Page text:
Linux - NetworkingThis forum is for any issue related to networks or networking.
Routing, network cards, OSI, etc. Anything is fair game.
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I am just beginning my very first Linux experience. Some proprietary software I am using at work needs a Unix/Linux OS to run so we bought a brand new RedHat 7.1 workstation. Anyway...
My ultimate goal is to be able to FTP from a Windows 98 machine to the new Linux workstation and send a few files over to run in our software. Both computers are on my company's network, which uses static IP's. The problem is I cannot connect to the workstation.
The workstation is able to surf the Internet and connect to a couple other Unix workstations. It is also able to telnet to the workstations. However, I cannot FTP or telnet to it. Any suggestions?
the obvious thing to look at would be whether the appropriate servers are running on your linux w/s. First trying telnet, which you say you are unable to connect to. Have you started the appropriate daemons?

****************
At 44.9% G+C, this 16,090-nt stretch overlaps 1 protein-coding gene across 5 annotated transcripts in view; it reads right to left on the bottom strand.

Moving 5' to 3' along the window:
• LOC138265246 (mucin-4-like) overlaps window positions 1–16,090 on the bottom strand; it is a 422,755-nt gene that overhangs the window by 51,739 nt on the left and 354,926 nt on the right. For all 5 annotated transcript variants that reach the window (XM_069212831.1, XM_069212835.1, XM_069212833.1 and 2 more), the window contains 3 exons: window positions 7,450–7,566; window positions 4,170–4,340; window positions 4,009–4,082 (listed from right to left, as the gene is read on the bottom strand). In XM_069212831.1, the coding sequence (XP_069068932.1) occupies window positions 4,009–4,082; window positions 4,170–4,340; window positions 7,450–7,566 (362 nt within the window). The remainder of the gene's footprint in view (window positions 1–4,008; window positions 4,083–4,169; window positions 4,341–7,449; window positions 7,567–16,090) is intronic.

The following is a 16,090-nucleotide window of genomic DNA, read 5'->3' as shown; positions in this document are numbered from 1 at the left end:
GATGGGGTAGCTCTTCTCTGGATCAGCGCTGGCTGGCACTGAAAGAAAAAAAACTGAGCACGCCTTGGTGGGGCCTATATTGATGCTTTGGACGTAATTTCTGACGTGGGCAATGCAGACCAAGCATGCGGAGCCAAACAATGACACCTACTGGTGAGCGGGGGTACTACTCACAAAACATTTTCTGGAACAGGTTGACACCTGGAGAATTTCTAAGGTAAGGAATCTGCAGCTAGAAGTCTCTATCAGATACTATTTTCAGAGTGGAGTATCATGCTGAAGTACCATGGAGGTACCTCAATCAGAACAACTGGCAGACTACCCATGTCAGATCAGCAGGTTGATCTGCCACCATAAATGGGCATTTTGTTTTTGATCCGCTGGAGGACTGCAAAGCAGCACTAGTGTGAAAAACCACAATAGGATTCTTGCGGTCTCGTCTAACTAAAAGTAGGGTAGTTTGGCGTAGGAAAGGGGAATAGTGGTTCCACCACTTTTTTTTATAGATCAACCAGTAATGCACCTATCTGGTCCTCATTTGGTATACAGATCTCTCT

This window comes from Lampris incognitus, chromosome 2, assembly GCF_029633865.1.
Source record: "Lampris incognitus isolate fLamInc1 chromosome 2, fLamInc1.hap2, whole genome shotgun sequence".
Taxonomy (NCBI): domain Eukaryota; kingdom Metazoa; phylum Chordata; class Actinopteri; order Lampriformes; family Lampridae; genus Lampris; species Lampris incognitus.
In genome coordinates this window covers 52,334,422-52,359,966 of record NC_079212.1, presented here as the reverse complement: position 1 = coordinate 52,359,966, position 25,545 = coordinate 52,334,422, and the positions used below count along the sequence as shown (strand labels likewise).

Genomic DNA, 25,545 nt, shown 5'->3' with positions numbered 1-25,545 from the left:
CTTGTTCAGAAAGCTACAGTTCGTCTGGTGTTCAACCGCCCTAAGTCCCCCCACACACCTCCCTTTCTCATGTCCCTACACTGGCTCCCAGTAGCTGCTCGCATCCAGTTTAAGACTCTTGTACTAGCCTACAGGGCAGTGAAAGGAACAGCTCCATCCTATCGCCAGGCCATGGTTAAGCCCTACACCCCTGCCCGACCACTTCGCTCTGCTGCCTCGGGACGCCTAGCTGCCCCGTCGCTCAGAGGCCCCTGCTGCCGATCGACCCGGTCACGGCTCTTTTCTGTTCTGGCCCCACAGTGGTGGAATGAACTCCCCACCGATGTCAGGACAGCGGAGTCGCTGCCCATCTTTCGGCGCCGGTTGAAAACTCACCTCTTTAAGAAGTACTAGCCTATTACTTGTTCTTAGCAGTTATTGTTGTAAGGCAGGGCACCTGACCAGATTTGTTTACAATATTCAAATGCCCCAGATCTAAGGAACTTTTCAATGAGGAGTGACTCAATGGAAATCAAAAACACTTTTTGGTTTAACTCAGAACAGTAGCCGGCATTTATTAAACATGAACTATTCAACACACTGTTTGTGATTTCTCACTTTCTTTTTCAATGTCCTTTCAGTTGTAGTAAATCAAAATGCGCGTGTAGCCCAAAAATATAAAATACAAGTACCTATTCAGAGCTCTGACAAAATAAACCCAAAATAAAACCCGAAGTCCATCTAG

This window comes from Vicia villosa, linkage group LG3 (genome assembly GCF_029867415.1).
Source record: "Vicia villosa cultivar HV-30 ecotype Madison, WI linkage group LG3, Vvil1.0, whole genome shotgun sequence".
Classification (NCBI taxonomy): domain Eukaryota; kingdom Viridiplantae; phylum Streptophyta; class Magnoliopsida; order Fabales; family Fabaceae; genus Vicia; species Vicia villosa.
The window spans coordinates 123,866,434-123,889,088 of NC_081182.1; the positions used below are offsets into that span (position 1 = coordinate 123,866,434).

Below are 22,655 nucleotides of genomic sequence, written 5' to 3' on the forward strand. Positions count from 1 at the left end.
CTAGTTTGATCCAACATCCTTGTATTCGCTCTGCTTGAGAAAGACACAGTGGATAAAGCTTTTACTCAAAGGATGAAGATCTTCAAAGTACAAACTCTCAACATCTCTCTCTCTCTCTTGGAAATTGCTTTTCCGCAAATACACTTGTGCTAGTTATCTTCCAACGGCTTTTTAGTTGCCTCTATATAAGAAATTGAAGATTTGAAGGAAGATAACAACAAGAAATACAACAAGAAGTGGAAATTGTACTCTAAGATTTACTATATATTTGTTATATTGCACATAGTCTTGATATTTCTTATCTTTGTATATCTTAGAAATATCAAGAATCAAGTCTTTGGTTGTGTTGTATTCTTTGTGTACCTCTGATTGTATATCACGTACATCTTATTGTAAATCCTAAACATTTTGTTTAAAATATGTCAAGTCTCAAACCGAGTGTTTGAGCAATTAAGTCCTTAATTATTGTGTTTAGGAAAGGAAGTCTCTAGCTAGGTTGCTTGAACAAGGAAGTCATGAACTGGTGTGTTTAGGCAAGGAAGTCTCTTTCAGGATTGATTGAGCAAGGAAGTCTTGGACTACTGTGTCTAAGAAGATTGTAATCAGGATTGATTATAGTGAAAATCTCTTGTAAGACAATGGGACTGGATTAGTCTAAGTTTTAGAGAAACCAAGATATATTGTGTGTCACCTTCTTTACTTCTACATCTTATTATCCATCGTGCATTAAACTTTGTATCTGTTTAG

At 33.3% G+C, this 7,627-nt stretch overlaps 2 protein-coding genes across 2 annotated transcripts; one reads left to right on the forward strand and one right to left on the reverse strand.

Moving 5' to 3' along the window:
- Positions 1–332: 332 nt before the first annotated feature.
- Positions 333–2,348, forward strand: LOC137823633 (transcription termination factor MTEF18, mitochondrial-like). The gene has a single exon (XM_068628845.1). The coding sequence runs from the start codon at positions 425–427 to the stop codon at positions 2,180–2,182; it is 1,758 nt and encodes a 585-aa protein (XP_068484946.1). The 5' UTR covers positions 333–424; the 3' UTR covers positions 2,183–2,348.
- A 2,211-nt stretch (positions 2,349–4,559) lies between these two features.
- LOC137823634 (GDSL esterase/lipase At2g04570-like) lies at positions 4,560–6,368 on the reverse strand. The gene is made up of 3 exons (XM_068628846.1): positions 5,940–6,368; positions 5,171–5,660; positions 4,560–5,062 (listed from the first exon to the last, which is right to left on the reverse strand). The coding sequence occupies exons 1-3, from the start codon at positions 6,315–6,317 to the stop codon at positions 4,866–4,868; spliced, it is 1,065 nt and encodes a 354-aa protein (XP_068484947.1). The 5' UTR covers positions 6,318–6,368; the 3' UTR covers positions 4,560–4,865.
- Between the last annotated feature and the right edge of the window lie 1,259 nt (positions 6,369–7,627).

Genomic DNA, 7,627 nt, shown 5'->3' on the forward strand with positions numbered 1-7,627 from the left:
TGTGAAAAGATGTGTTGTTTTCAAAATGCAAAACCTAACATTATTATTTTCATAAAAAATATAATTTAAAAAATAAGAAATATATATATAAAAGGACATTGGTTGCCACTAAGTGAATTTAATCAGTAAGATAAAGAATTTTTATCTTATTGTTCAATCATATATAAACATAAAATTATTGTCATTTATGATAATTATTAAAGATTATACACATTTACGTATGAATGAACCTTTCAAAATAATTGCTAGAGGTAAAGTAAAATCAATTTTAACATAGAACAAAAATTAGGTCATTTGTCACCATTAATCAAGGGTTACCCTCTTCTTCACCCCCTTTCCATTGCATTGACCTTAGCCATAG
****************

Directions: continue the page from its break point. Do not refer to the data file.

Check with the following command:
ps aux | grep telnet
this will check the processes that are running and search for anything containing telnet, such as "telnetd" which should be the telnet server for Linux. If you don't see this come up, then you do not have the server/daemon running and it will not accept connections.
FTP may run through inetd or xinetd, depending on which version of redhat you are running. The same rulez apply there...
Q- What is a daemon?
A- Program that runs continuously, accept service request from
the computer system, passes request off to other programs
- xinetd is a daemon, is the same as "inetd" in Unix and Linux 6.1
- xinetd / inetd controls all the network service daemons:
* telnetd, ftpd ...
ps -ef aux | grep telnetd
" " ftpd
- If you don't see these processes you won't be able to do squat.
- cd /usr/sbin if you don't see something equivalent to in.telnetd
and in.ftpd. This would mean the packages/binaries are not
-rpm(Red Hat Package Manger) installs packages for linux.
This command is equivalent to pkgadd on SUN Solaris.
check to see if telnet or ftp package is installed:
rpm -qa | egrep '(wu-ftpd | telnetd)' or something to that
- If packages don't show up then:
rpm -ivh <package_name*> To elaborate further:
rpm -ivh anonftp*
rpm -ivh telned*
- This tells the system to allow incomming ftp/telnet request